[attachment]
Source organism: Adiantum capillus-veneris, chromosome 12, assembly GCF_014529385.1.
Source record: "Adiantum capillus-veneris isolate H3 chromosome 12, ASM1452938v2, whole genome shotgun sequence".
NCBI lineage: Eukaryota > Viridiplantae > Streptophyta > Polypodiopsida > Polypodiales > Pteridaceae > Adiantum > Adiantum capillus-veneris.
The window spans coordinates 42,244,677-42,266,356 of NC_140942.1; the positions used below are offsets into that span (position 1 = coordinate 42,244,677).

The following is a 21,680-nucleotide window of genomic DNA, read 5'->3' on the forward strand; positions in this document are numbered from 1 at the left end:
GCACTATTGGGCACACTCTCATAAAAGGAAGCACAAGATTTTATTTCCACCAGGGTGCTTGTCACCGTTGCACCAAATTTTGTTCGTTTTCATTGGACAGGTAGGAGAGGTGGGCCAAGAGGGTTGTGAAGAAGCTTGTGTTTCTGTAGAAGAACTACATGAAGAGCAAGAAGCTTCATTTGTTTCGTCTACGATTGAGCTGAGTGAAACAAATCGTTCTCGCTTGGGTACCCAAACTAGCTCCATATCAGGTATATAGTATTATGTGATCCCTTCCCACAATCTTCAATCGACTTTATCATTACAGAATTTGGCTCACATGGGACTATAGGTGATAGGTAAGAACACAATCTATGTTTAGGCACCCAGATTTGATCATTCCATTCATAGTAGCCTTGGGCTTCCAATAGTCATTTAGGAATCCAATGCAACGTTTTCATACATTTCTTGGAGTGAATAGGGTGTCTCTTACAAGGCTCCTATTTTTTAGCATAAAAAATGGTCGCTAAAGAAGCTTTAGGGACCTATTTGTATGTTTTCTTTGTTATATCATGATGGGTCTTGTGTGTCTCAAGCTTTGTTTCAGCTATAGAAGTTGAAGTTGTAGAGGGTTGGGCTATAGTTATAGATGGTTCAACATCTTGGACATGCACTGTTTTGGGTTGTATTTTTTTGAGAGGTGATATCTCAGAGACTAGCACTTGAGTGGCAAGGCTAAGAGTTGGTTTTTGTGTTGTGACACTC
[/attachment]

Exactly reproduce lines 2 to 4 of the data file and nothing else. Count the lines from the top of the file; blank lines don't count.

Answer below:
Source record: "Adiantum capillus-veneris isolate H3 chromosome 12, ASM1452938v2, whole genome shotgun sequence".
NCBI lineage: Eukaryota > Viridiplantae > Streptophyta > Polypodiopsida > Polypodiales > Pteridaceae > Adiantum > Adiantum capillus-veneris.
The window spans coordinates 42,244,677-42,266,356 of NC_140942.1; the positions used below are offsets into that span (position 1 = coordinate 42,244,677).